Review: Money Heist

An addiction like none other. A game of chess played with the utmost sophistication wherein you can’t help but fall in love with both sides. A tapestry filled with characters, making up a story that you can’t erase from your mind. These are all phrases that have been used to describe ‘La Casa de Papel’, or ‘Money Heist’, streaming on Netflix, and they couldn’t have been truer.

The show starts off with a seemingly ordinary man in a tweed jacket saving a damsel in distress, only she’s not a damsel but the cause of the distress itself. This man, who calls himself ‘The Professor’, proves himself to have an ingenious mind by concocting a plan to break into the Royal Mint of Spain and later on, the Bank of Spain, without truly stealing anyone’s money. He recruits a team of 8 people, each with a different skill set. They are given regular classes regarding the whole heist, trying to exhaust every possibility and have a backup plan for the same. Though the premise seems fairly ordinary, with 8 people determined to pull off the biggest heist of all time, the way the creators moved forward with the show is what makes it truly outstanding.

The show’s format shows the heist occurring as the number of hours into the robbery and shifts between the past and the present, giving it more time to explore every character and delve into the depths of their personalities. The stakes are extremely high and the audience gets desperate to know what happens to each one of them, because of the emotional connection that is formed with each one of them. The show doesn’t give in to your desires by not letting you know who the new characters are, till the writers deem it absolutely necessary.

The specifics of the heist make you believe that you could also pull off such a grand event with the right equipment. But in spite of it being the ‘perfect’ heist, the one thing that makes it truly worth watching is the complexity of human emotions expressed throughout the show on the side of both the robbers and the hostages. The show is interlaced with the origin stories of the robbers and their internal conflicts, their emotions and how they deal with it. The hostages’ side couldn’t have been more apt either, with the rebellions, the deterioration of respect towards their kidnappers once a few hostages escape, Stockholm syndrome (or wasn’t it?) and the fear. This display of human emotion which is omnipresent throughout, with the robbers as well as the hostages make the show truly worthwhile.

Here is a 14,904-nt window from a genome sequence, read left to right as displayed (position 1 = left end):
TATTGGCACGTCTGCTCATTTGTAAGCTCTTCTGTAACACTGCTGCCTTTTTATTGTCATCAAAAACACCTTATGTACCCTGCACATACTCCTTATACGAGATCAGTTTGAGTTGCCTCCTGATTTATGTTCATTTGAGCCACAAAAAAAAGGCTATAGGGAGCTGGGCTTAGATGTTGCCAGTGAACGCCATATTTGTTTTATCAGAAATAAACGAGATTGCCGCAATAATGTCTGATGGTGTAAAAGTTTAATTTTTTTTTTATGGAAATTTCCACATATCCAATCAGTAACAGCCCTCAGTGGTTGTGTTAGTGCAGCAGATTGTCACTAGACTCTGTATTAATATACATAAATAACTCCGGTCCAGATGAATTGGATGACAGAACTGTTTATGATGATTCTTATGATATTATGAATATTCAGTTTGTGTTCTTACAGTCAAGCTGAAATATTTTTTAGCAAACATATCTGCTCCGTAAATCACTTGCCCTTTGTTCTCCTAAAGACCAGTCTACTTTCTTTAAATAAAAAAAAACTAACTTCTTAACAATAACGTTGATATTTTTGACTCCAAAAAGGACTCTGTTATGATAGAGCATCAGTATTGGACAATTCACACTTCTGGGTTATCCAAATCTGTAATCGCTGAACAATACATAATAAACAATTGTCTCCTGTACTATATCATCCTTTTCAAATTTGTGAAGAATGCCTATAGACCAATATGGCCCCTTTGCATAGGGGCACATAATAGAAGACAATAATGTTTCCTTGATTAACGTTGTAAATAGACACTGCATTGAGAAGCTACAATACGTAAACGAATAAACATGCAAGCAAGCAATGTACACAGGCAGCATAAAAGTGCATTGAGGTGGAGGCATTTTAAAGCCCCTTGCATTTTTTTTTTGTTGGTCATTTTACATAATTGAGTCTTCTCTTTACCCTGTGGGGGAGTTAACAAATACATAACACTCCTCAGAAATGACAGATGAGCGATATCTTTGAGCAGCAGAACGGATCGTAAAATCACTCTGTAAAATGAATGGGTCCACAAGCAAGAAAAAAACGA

While the robbers do their part for the heist inside, the Professor plays a game of mental chess with the police, till he gets played. The game is carefully thought out and is incredibly sophisticated. And just when you might think all hell has broken loose, you realise that’s where the writers wanted you all along and their plan is truly successful.

There are elements of feminism strewn throughout the show, with one of the robbers screaming, ‘The age of matriarchy begins now’ in an ultimate power move and trying to teach one of their own to shred his regressive ideas.

The comic elements in the show are subtle. Neymar’s cameo where he spouts blatant lies as to how he hates football and parties will leave you amused. The soundtrack adds on to the whole feel of the show and will leave you humming songs like Bella Ciao for a very long time. The cliffhangers at the end of each season will leave you craving for more and hopefully, Season 4 is just around the corner.

La Casa de Papel, a robbery at its heart has truly stolen the hearts of people from all around the globe and I don’t think any of us are ready for the show to tell us ‘Bella Ciao’.

Feature image source: UGC

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Ipsita Panda

A true believer of the glass being half empty and half full, wanting to die in the company of legends.

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